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Home-based early learning unfairly targeted

Article – Tiny Nation

On Monday 24 February, a list noting the names and locations of early childhood services that breached minimum standards in 2019 was published by the Ministry of Education. While its disheartening to see an increase in ECE services that have …
On Monday 24 February, a list noting the names and locations of early childhood services that breached minimum standards in 2019 was published by the Ministry of Education. While it’s disheartening to see an increase in ECE services that have breached minimum standards across the country (and across all different ECE service types), what is perhaps more disheartening is the fact that the incredible daily practice of a group of committed, passionate and experienced educators and kaiako is overshadowed by breaches made by a minority. What has also become clear in the wake of the list being released is that the home-based service type has been unfairly targeted.

Headlines such as “one in nine home-based childcare services broke the rules” marginalise a service type that makes up less than 10% of early learning provision in New Zealand when the issue of breaching minimum standards is sector-wide, not just limited to home-based. The focus on breaches, while important in terms of supporting a planned approach to sector recruitment, training and support, also puts a ‘red mark’ on those working in the sector and achieving great things. Educators and Kaiako get into early childhood education to make a difference, to champion high quality outcomes, to share passion and to nurture and love our tiniest citizens. In a sector that has been undervalued and misunderstood for decades, this latest media release is hard to stomach.

As a new home-based early learning provider, we’ve had the opportunity to meet with many educators and Kaiako working from home, observing them in action with children. What we see are high quality learning opportunities and outcomes for children and a relationship-based focus that meets the needs of their families and communities in a way that no other early learning service can. Those who are a part of the home-based early learning sector, both educators and families, are fierce advocates for the opportunities that learning at home provides for our children. It embraces traditional values around how we raise our babies, allowing them to learn and grow at their own pace with low ratios of care, nurturing environments and one on one relationships. It offers flexibility, comfort and a home away from home to the families who use it, with educators self-chosen by families to become an extension of their support network and, indeed, their ‘village’.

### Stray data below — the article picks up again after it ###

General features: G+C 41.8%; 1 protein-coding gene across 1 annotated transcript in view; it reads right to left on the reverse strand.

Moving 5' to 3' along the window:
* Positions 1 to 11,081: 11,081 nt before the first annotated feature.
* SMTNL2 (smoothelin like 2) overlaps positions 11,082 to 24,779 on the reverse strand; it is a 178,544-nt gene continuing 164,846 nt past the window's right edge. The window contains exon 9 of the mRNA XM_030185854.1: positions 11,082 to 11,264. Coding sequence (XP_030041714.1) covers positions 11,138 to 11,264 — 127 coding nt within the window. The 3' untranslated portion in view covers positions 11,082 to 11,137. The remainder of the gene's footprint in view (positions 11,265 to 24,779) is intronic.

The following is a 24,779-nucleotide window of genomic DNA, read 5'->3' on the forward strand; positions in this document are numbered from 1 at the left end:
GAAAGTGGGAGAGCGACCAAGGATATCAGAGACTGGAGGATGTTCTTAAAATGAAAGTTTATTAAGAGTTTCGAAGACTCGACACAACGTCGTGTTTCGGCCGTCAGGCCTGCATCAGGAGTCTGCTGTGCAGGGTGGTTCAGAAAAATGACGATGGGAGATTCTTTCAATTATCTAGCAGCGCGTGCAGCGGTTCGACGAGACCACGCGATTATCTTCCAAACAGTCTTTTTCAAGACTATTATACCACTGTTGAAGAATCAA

As the Government’s Early Learning Strategic Plan takes effect, all home-based educators will be required to meet minimum qualification standards and providers will be required to increase the focus on educator recruitment, training and support. It’s important to note that many educators and providers are already meeting, and well exceeding, these standards by offering children and their families the best possible education and care experiences. It’s also important to note that ‘teacher-led’ services across the whole sector are defined as services that have 50% or more qualified teachers. The issue of an untrained workforce is not only prevalent in home-based services, it transcends into all centre-based services too.

So, as we analyse ‘the list’ of providers who have breached minimum standards in the past year, it’s important to take learning and prioritise action sector-wide that supports a more consistent approach to high quality early learning. Of course, we can and should do better across the board. But let’s also take a moment to acknowledge the educators and kaiako who showcase all that is great about our sector. The educators who offer their communities flexible, accessible, loving and natural home-based care environments. The ones who love their care children like they are their own and who deliver programmes rich in play and learning. These educators are valued beyond words by the families who choose them to care for their children, and it’s not fair to marginalise them based on a deeply held philosophy that means they choose to work from home. Instead, it’s time for them to be celebrated for the difference that they are making in the lives of our children and for the unique and diverse community needs that they meet.

Content Sourced from scoop.co.nz
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